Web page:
VINELAND — Officials with South Jersey Healthcare Regional Medical Center said they have a new place to help children in need of medical care other than the sometimes hurried, scary setting of an adult emergency room.

The medical center on Sherman Avenue on Wednesday held the ceremonial opening of its $550,000 Dr. Joseph Zeccardi Pediatric Emergency Department.

The eight-bed department features specialized equipment and examination stations and a child-friendly waiting room. The department is painted in light shades of blue and tan, and its walls, courtesy of the staff, are decorated with fish, turtles and other aquatic life. Children can watch cartoons on televisions while they are being treated, and can also get stickers, crayons and huggable stuffed bears.

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“We all know that a trip to the (emergency room) can be stressful for anyone,” said Elizabeth Sheridan, the medical center’s chief operating officer. “For children and their parents, it can be especially trying. It is our sincere hope that our new pediatric emergency department will make the experience less stressful for the entire family.”

The unit opened in October and, so far, parents are happy with its operation, hospital officials said.

“Parents tell us how much they love it,” said registered nurse Leslie Neely, a Gloucester County resident who works in the unit.

Neely said parents like not having to expose their children to some of the unpleasant goings on, such as foul language from patients, that occur in the regular emergency room.

Having an emergency unit dedicated solely for children makes those youths more relaxed and easier to diagnose and treat, said Chief Pediatric Hospitalist and Atlantic City resident Avian Tisdale. Having all the youths in one spot also prevents the pediatric staff from having to move around a sometimes crowded regular emergency room to get to their youthful patients, she said.

Medical center officials said the hospital receives between 9,000 and 11,000 pediatric visits annually. Youths come to the hospital for everything from a bump on the elbow to life-threatening issues, Tisdale said.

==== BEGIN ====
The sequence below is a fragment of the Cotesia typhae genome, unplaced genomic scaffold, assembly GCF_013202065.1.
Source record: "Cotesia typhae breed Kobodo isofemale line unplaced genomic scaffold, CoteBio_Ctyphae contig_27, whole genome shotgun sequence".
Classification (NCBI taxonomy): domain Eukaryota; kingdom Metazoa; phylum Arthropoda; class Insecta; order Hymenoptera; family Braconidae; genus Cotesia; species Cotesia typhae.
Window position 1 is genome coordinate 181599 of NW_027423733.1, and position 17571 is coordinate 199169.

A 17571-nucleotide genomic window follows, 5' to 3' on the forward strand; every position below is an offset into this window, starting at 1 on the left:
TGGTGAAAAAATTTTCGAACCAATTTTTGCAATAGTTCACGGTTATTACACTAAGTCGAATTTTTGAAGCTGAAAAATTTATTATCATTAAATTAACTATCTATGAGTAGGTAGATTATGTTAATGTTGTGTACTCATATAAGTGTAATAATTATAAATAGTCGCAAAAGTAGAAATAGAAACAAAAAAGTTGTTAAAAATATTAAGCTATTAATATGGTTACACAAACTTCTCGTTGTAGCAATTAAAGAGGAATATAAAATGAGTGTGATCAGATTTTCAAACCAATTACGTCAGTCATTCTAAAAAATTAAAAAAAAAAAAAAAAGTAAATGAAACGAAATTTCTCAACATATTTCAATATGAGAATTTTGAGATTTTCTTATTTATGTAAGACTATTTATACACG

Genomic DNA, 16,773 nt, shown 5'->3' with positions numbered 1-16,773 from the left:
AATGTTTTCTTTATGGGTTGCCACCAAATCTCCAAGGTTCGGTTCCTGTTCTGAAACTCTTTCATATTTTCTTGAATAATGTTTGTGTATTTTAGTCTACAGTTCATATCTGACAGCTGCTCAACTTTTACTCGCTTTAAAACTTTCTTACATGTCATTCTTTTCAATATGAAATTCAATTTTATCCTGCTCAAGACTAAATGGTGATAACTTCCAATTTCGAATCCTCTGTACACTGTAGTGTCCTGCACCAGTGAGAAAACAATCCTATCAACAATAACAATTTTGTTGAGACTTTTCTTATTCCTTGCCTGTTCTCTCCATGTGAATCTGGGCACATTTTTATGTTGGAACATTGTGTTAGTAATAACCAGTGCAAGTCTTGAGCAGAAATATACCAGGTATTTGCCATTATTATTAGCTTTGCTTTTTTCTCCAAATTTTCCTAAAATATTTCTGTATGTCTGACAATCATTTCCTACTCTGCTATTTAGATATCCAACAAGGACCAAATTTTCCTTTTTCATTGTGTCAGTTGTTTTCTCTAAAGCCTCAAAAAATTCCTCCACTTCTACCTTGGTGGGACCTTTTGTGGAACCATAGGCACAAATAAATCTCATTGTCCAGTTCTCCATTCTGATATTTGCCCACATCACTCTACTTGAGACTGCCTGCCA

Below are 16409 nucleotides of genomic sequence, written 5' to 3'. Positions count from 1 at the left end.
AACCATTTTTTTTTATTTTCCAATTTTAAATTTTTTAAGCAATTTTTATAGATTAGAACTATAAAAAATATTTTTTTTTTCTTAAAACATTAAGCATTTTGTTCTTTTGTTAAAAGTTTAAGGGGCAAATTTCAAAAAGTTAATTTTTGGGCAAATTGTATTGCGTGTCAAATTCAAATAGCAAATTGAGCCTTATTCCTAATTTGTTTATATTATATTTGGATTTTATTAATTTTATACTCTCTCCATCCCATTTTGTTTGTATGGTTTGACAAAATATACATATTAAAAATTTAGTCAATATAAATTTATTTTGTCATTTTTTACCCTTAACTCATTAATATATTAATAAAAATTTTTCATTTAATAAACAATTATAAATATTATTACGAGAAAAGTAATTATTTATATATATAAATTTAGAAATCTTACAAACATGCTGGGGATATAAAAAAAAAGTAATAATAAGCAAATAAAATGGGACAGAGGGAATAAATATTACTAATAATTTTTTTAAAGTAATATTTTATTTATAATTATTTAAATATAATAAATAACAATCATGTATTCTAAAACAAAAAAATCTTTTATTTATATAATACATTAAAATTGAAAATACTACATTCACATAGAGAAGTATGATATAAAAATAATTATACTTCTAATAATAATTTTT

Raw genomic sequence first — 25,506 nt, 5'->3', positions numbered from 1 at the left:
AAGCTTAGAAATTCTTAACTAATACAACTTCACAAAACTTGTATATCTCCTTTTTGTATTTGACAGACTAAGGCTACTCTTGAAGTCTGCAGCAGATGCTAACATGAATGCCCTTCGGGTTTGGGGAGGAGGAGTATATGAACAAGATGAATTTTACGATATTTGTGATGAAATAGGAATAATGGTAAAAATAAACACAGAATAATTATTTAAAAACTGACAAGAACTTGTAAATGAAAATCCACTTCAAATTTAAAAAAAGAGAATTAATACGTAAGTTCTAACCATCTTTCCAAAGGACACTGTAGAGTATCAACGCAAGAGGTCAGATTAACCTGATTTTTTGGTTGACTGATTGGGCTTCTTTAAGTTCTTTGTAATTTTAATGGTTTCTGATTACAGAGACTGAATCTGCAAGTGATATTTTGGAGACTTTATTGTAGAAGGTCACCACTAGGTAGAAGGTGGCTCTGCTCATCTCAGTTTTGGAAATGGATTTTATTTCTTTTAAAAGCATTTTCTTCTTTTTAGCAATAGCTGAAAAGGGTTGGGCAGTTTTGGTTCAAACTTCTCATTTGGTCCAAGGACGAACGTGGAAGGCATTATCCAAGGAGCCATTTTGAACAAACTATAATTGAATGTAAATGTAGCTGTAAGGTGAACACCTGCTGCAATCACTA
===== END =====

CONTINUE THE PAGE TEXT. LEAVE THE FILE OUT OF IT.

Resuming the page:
The unit currently operates from noon to midnight, the time which hospital officials said is the busiest for children seeking emergency medical help. Operating hours for the unit, which is located next to the regular emergency department, could change based on demand, officials said.

The unit is staffed by a mix of South Jersey Healthcare emergency medicine physicians, specially trained nurses and pediatric hospitalists from the Nemours-Alfred I. duPont Hospital for Children in Wilmington, Del. Part of that staff is at the hospital around the clock.

The unit opened only a year after the medical center opened the Deborah F. Sager Neonatal Intensive Care Unit.

Pediatric Nurse Supervisor Dawn O’Neill said those units provide services for which many residents in the region must travel out of state to obtain. Many of those residents do not have easy access to transportation, she said.

“That causes a hardship for families who have to go to Wilmington or Philadelphia,” she said.

The new pediatrics emergency department is named after the man who served as South Jersey Healthcare’s chairman of emergency medicine from 1998 to 2004.

“Doctor Zeccardi’s dedication to providing the best quality care to (South Jersey Healthcare) patients never waivered and his instilled that value in each and every physician he worked with,” said Dr. Scott Wagner, who now holds Zeccardi’s position.

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